Author(s): Wyrobek AJ, Gordon LA, Burkhart JG, Francis MW, Kapp RW Jr,
Abstract Share this page
Abstract The literature on the mouse sperm morphology test and on other sperm tests in nonhuman mammals was reviewed (a) to evaluate the relationship of these tests to chemically induced spermatogenic dysfunction, germ-cell mutagenicity, and carcinogenicity, and (b) to make an interspecies comparison to chemicals. A total of 71 papers were reviewed. The mouse sperm morphology test was used to assess the effects of 154 of the 182 chemical agents covered. 4 other murine sperm tests were also used: the induction of acrosomal abnormalities (4 agents), reduction in sperm counts, (6 agents), motility (5 agents), and F1 sperm morphology (7 agents)). In addition, sperm tests for the spermatogenic effects of 35 agents were done in 9 nonmurine mammalian species; these included analyses for sperm count, motility, and morphology, using a large variety of study designs. For the mouse sperm morphology test, 41 agents were judged by the reviewing committee to be positive inducers of sperm-head shape abnormalities, 103 were negative, and 10 were inconclusive. To evaluate the relationship between changes in sperm morphology and germ cell mutagenicity, the effects of 41 agents on mouse sperm shape were compared to available data from 3 different mammalian germ-cell mutational tests (specific locus, heritable translocation, and dominant lethal). The mouse sperm morphology test was found to be highly sensitive to germ-cell mutagens; 100\% of the known mutagens were correctly identified as positives in the sperm morphology test. Data are insufficient at present to access the rate of false positives. Although it is biologically unclear why one might expect changes in sperm morphology to be related to carcinogenesis, we found that (a) a positive response in the mouse sperm morphology test is highly specific for carcinogenic potential (100\% for the agents surveyed), and (b) overall, only 50\% of carcinogens were positive in the test (i.e., sensitivity approximately equal to 50\%). Since many carcinogens do not produce abnormally shaped sperm even at lethal doses, negative findings with the sperm test cannot be used to classify agents as noncarcinogens. We conclude that the mouse sperm morphology test has potential use for identifying chemicals that induce spermatogenic dysfunction and perhaps heritable mutations. Insufficient numbers of chemicals agents have been studied by the other sperm tests to permit similar comparisons. A comparison of 25 chemicals tested with sperm counts, motility, and morphology in at least 2 species (including man, mouse and 9 other mammals) demonstrated good agreement in response among species. With further study, interspecies comparisons of chemically induced sperm changes may be useful for predicting and evaluating human effects.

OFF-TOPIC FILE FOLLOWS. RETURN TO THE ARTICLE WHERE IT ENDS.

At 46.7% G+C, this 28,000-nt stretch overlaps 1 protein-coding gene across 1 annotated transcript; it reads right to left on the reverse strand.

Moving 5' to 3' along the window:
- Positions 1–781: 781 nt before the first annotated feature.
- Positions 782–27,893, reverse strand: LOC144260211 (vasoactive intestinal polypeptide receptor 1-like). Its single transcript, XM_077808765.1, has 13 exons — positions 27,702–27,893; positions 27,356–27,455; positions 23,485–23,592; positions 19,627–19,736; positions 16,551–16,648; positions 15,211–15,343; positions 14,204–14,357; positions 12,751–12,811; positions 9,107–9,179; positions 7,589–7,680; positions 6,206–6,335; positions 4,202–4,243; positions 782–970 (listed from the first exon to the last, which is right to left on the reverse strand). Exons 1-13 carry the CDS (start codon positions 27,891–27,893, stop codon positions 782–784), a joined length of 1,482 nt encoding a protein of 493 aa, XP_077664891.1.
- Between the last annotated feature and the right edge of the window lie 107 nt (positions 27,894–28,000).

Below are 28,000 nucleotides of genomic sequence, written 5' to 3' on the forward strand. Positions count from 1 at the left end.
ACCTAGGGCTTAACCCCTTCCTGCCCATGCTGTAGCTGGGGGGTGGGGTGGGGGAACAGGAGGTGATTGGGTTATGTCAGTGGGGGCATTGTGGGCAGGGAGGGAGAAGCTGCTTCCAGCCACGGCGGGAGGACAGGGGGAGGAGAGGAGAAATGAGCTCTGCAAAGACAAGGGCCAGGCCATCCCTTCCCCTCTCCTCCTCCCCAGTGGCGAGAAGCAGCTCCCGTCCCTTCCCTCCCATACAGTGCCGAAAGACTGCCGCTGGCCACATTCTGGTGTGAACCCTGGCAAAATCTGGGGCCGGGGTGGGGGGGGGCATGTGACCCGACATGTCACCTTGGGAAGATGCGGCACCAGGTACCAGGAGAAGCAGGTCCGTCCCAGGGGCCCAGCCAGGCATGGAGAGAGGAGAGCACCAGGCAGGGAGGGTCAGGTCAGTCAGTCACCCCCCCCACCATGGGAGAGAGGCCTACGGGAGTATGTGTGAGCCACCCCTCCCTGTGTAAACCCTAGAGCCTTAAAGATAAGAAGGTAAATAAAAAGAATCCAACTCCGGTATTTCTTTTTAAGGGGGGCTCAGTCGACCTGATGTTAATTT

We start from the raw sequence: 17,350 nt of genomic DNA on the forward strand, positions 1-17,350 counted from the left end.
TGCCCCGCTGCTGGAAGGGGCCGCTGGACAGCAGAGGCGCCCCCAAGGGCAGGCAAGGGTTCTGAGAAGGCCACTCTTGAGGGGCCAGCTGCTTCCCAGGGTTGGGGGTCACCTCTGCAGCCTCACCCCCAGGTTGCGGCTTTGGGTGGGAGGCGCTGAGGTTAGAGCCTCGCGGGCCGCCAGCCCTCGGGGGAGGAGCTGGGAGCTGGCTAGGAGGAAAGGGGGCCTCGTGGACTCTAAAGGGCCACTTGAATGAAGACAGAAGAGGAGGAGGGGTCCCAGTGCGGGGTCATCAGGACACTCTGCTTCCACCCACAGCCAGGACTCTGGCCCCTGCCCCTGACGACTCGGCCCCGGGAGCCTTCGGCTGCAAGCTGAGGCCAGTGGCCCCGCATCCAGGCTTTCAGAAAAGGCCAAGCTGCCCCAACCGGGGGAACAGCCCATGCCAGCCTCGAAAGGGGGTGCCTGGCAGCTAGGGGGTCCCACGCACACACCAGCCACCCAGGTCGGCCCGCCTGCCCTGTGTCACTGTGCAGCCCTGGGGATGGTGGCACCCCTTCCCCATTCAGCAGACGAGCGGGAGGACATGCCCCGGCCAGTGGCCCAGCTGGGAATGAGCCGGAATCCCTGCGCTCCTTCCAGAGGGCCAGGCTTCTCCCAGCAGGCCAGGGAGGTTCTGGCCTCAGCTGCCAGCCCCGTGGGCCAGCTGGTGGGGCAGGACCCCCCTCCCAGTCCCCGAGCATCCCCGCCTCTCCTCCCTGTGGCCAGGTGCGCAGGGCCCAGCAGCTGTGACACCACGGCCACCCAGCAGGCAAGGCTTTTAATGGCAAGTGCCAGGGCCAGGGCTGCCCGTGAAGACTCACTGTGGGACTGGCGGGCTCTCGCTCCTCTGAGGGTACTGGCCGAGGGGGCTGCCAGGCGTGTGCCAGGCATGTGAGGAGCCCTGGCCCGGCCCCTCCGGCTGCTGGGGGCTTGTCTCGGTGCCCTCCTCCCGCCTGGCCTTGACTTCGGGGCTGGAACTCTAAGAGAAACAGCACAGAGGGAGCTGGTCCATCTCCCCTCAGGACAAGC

This article was published in Mutat Res
and referenced in Journal of Pollution Effects & Control